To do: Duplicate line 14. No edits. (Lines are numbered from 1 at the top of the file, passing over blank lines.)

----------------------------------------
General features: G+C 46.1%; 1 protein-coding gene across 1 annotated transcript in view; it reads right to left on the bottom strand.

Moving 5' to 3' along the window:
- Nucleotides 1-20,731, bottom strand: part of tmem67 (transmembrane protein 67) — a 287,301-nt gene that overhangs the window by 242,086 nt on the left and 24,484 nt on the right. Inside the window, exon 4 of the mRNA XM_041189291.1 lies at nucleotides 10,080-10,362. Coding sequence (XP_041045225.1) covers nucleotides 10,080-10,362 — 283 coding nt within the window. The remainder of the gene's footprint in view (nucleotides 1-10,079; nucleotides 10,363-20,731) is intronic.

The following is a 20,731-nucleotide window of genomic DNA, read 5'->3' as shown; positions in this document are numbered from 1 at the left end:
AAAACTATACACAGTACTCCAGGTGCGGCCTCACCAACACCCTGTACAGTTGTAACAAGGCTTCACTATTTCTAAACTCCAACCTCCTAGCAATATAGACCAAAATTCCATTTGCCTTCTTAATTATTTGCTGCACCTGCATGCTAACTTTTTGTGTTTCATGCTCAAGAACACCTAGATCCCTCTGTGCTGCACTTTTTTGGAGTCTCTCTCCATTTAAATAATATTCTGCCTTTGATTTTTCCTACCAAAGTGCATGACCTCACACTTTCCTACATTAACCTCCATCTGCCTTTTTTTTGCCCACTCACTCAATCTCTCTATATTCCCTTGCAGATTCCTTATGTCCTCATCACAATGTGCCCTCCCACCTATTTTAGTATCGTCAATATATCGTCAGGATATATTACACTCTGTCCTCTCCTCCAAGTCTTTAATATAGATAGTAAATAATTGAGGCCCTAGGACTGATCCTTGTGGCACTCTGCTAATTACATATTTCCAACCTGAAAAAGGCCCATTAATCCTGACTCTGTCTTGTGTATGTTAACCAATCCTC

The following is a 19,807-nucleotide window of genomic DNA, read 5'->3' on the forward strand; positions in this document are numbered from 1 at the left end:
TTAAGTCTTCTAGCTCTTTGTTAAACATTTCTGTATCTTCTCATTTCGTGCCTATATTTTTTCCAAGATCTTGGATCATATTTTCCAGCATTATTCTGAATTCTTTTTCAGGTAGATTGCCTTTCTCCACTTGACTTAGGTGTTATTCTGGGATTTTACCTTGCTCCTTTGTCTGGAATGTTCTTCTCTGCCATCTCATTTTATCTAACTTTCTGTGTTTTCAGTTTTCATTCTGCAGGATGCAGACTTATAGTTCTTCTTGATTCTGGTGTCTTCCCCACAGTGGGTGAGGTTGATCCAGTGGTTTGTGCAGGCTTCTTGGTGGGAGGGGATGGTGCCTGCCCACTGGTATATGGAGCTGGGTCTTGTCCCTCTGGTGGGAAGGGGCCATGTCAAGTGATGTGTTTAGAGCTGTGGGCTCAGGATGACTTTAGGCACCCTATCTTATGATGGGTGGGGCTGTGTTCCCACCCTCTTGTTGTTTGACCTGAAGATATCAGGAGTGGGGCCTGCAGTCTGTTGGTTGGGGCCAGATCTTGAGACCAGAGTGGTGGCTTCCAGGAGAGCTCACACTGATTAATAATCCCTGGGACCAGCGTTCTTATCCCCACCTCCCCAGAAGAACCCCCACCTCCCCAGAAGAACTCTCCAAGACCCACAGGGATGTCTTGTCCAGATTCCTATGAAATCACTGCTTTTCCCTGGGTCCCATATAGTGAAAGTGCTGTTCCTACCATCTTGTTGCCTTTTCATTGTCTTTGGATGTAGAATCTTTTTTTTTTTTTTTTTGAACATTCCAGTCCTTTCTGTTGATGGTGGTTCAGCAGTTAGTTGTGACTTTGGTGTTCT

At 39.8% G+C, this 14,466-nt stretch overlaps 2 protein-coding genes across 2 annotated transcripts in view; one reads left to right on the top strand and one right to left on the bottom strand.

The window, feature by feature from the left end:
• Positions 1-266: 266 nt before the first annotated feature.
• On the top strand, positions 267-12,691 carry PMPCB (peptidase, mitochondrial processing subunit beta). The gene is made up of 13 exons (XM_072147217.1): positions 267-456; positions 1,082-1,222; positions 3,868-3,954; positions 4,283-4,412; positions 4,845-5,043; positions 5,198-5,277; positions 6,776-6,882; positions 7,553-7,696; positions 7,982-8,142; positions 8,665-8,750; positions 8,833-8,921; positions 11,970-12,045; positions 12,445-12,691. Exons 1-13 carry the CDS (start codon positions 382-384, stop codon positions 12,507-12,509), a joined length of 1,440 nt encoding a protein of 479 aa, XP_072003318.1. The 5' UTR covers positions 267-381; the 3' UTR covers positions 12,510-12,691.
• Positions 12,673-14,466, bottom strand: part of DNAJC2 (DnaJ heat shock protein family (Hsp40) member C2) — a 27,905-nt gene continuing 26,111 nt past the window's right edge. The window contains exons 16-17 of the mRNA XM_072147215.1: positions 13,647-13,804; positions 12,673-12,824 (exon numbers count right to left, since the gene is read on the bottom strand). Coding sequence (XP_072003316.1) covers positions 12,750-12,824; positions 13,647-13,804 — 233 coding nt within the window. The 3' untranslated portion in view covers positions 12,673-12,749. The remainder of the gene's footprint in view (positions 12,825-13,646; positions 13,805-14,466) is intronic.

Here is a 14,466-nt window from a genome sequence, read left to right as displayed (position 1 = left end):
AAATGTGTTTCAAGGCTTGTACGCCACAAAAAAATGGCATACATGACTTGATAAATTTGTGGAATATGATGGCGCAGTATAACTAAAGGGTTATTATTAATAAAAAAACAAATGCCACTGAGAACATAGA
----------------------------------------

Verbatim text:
AAATGTGTTTCAAGGCTTGTACGCCACAAAAAAATGGCATACATGACTTGATAAATTTGTGGAATATGATGGCGCAGTATAACTAAAGGGTTATTATTAATAAAAAAACAAATGCCACTGAGAACATAGA